Suppose the initial distance metric function (generally using Euclidean distance), the purpose of metric learning is to construct a new distance based on some prior information, which is more consistent with the description of the sample features than the initial distance metric. In order to achieve this, the new metric function can be converted into , that is, by defining a mapping and using the original distance metric function to calculate a new metric function, thereby converting the metric learning problem into a learning mapping function problem.
Given a sample set , is a sample in the sample set; if a function defined in the vector space satisfies the following properties, then is called a distance measure function: symmetry: , nonnegative: , distinguishability: , and triangle inequality: . In the metric function that satisfies the above properties, the Euclidean distance is the most common distance metric function, which measures the absolute distance between spatial sample points, which is defined as
The Euclidean distance is characterized by simple calculation, but since the absolute distance measured is directly related to the coordinates of the position of each point, the adaptability to the data is poor in terms of feature scale and coupling degree between features. Cosine similarity mainly measures the consistency of direction between two vectors, which is defined as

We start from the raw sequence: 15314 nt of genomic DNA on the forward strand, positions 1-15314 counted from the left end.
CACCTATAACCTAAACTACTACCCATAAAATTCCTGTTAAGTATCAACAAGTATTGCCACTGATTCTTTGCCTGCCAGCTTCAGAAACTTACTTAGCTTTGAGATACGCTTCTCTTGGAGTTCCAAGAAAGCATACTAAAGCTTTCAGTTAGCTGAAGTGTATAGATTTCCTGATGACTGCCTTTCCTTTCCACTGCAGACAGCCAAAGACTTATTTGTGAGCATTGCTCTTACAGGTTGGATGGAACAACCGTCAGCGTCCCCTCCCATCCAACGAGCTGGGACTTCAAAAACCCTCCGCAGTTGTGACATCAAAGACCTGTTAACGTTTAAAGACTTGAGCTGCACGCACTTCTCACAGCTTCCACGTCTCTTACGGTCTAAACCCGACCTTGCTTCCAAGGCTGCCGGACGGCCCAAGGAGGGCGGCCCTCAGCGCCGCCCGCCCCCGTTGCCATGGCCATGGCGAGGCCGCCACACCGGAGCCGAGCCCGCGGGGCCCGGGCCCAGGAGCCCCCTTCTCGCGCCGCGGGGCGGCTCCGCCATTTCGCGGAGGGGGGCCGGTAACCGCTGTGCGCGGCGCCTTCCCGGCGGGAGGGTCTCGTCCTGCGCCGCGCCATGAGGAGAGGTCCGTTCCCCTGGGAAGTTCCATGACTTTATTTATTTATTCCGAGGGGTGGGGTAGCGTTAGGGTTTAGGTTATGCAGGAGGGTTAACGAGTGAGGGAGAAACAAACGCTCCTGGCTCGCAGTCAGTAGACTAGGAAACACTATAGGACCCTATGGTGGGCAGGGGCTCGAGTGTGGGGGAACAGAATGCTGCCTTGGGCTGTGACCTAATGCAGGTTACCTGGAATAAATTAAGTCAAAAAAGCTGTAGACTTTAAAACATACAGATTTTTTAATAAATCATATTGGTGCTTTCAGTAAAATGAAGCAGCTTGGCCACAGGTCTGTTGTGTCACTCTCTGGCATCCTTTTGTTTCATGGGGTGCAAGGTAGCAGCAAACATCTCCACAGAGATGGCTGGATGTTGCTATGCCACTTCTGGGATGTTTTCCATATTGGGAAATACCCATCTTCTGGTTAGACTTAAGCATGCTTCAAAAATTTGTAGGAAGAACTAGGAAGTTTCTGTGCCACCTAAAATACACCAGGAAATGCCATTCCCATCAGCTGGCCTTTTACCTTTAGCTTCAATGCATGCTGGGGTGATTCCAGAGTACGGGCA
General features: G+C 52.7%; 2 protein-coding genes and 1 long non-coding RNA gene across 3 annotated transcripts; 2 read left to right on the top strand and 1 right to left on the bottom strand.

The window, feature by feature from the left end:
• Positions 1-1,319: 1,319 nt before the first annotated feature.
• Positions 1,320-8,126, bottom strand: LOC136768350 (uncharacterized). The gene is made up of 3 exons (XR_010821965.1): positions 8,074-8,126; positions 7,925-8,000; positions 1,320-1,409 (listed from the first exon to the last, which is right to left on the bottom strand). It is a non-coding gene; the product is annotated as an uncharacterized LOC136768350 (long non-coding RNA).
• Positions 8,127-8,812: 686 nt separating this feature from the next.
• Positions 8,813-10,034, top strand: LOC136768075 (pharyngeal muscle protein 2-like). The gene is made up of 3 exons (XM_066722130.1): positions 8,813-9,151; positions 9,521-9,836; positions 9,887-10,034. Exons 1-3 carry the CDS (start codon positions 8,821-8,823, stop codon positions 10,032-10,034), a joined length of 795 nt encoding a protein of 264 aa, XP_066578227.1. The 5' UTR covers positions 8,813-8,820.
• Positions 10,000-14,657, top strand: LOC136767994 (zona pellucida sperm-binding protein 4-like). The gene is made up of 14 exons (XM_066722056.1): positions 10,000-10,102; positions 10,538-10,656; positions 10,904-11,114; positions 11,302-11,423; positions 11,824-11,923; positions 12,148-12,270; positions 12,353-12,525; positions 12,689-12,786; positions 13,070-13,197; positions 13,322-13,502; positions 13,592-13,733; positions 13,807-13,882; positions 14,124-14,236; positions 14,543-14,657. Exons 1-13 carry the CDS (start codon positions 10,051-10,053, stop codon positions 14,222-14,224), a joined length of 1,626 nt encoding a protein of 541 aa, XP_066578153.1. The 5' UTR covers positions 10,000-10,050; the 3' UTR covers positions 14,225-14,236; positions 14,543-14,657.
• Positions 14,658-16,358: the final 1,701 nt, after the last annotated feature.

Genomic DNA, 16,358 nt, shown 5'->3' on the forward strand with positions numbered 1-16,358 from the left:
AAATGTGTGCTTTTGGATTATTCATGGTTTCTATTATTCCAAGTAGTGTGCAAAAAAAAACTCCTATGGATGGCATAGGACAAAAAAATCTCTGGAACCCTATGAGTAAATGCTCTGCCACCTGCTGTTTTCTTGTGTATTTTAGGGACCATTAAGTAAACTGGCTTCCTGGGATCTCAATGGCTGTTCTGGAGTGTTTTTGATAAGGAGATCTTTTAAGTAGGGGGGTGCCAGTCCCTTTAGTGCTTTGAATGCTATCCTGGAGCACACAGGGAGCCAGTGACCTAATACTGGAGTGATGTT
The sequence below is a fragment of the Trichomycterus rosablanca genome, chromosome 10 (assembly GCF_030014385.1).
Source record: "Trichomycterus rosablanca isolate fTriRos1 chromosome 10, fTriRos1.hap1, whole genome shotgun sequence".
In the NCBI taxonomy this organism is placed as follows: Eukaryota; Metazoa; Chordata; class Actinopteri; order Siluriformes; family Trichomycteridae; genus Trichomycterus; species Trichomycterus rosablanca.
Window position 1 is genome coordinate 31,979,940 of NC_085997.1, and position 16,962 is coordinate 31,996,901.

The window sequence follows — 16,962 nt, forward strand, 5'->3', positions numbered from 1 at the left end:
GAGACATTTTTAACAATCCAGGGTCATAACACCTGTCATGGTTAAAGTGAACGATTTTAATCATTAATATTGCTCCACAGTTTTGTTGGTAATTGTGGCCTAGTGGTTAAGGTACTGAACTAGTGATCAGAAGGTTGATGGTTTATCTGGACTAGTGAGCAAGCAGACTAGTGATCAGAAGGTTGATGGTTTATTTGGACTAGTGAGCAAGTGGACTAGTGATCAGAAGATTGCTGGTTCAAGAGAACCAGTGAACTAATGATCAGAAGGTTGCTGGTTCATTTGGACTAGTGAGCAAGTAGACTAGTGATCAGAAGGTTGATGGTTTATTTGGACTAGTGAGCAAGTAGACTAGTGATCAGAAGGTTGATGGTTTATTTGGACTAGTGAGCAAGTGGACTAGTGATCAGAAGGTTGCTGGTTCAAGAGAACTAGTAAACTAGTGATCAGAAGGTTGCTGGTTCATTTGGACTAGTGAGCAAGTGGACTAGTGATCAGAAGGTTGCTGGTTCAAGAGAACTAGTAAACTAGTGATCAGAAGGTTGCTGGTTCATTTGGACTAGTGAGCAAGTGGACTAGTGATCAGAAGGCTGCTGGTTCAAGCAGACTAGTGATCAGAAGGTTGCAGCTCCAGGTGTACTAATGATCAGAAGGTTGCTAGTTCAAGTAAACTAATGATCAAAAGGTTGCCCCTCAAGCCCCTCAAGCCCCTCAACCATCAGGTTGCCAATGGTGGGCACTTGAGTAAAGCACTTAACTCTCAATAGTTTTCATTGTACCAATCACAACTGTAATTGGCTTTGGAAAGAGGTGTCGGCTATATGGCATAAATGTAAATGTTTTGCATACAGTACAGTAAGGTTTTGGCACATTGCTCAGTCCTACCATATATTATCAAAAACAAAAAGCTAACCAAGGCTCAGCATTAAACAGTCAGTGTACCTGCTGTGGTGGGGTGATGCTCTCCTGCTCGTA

Compared with the Euclidean distance, the cosine similarity measures the angle between the space vectors, which reflects the difference in the direction of the vector and is insensitive to the absolute value.
The Minkowski distance is a general expression of a class of distance functions. Given two dimensional vectors: and , the Minkowski distance is defined aswhere takes a different value; the distance is derived as a different type of distance. When , the distance is called Manhattan distance, that is, . This distance is used to indicate the absolute wheelbase sum of the two points on the standard coordinate system. When , the distance is called the Euclidean distance. When , the Minkowski distance is called the Chebyshev distance, that is, , which represents the maximum value of the numerical difference between the coordinates. Similar to the Euclidean distance, the Minkowski distance is still related to the dimension of the feature, and the correlation between the features is not considered.